In the second place, it was a common practice in antiquity to free one’s slaves as a reward for faithful service, most often, perhaps, on one’s deathbed. There were no rules abou this, but some idea of the proportions that were sometimes reached can be gathered from one of the laws passed by the first of the Roman emperor’s Augustus. He tried to put a brake on deathbed manumissions, probably to protect the interest of the heirs, and so he established maxima on a sliding scale, according to which no man was allowed to free more than one hundred slaves in his will. After centuries of continuing manumissions, who could distinguish the “naturally superior” from the “naturally inferior” among the inhabitants of Greek and Roman cities, especially in the absence of any significant distinction in skin color?

—These Scythians were slaves, and were employed by the city, as were the guardians of public buildings, and the inspectors of weights and measures in the public markets. The majority of the town heralds, constables, and clerks of the city courts and accounting departments were slaves. Those whose responsibility included the guarding of the treasury of the armed forces were slaves, as were most of those who kept and guarded the official archives of the city. At the Pnyx , slave civil servants sat directly behind the President, ready to provide him with the text of some relevant law or ruling pertaining to the matter under consideration. In fact, when it was decided that a revision of the law codes of Athens needed to be done, the responsibility for this important task was entrusted to a civil servant by the name of Nicómachus, a slave, who, as chief archivist of the courts, was the man most qualified for the job.—Read More:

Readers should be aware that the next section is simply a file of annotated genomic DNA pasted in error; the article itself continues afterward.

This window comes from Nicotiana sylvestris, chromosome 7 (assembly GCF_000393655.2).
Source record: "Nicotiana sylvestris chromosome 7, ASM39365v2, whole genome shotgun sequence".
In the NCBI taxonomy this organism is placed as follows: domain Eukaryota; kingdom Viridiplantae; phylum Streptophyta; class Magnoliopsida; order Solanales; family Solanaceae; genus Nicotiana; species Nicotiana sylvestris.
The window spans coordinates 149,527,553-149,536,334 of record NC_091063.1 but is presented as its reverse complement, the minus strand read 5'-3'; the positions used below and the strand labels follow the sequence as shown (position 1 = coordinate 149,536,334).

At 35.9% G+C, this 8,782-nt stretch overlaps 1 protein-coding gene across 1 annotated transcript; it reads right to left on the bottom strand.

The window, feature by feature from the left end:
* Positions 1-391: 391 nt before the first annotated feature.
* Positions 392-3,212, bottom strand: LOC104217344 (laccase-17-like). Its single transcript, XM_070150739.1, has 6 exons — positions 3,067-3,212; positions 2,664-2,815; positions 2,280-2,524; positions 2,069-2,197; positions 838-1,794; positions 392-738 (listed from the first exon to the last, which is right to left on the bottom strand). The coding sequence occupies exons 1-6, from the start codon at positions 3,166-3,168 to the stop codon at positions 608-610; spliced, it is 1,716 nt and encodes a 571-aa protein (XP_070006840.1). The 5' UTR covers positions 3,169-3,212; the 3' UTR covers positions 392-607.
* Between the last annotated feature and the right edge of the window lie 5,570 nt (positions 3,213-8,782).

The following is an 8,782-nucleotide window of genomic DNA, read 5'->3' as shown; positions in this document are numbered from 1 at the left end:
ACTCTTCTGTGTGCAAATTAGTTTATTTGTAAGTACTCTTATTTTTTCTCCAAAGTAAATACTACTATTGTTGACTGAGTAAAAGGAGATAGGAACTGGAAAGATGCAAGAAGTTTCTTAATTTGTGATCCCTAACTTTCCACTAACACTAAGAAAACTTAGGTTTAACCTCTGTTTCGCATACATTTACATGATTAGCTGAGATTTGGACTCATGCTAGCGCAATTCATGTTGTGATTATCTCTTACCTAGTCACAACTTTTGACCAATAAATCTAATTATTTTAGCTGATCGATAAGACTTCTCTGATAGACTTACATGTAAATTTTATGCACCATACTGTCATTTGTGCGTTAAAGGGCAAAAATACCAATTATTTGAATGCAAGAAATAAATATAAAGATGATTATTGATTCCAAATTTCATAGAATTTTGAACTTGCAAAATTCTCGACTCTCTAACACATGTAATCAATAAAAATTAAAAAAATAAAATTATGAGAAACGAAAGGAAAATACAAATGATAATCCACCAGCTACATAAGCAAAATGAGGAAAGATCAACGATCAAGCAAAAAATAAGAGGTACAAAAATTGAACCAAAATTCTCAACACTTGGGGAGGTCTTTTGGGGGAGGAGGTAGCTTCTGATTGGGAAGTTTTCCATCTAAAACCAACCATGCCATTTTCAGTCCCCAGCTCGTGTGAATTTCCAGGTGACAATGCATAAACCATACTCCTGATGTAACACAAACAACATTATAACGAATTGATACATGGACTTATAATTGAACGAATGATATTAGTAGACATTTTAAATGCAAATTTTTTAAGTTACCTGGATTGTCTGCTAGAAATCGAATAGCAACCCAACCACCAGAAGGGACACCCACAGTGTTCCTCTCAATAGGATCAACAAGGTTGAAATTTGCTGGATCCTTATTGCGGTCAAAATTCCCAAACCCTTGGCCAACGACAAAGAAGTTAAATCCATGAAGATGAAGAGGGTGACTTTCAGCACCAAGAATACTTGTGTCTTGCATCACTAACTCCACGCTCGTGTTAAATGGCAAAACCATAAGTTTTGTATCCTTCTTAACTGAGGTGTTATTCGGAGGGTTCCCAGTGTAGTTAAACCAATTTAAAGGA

( see link at end) …Prior to the 10th century, words other than “slave” were used for all kinds of unfree laborers. For instance, the old Latin word servus was used for both serfs and chattel slaves.

In Modern English, the word slave originates from “sclave” around 1290. It’s based on the Byzantine Greek “sklabos” meaning Slavic people”. The term originally referred to various peoples from Eastern and Central Europe since many Slavic and other people from these ar

were captured and sold as slaves by the Vikings and later the Holy Roman Emperor Otto I.

The enslavement of so many White Christian people is where the word slave originated….

…Although outlawed in nearly all countries, forms of slavery still exist in many parts of the world. According to Kevin Bales of Free the Slaves (FTS), an advocacy group linked with Anti-Slavery International, there were 27 million people (although some put the number as high as 200 million) who worked in virtual slavery in 2007, spread all over the world. According to FTS, these slaves represent the largest number of people that has ever been in slavery at any point in world history and the smallest percentage of the total human population that has ever been enslaved at once.

FTS claims that present-day slaves have been sold for $40 in Mali for young adult male workers and as much as $1,000 in Thailand for HIV-free females able to work in brothels. The lower limit represents the lowest price that there has ever been for a slave: the price of a comparable male slave in 1850 in the United States would have been about $25,800 in present-day terms (US$1,000 in 1850). That difference, even allowing for differences in purchasing power, is significant. As a result of the lower price, the economic advantages of present-day slavery are clear….Read More: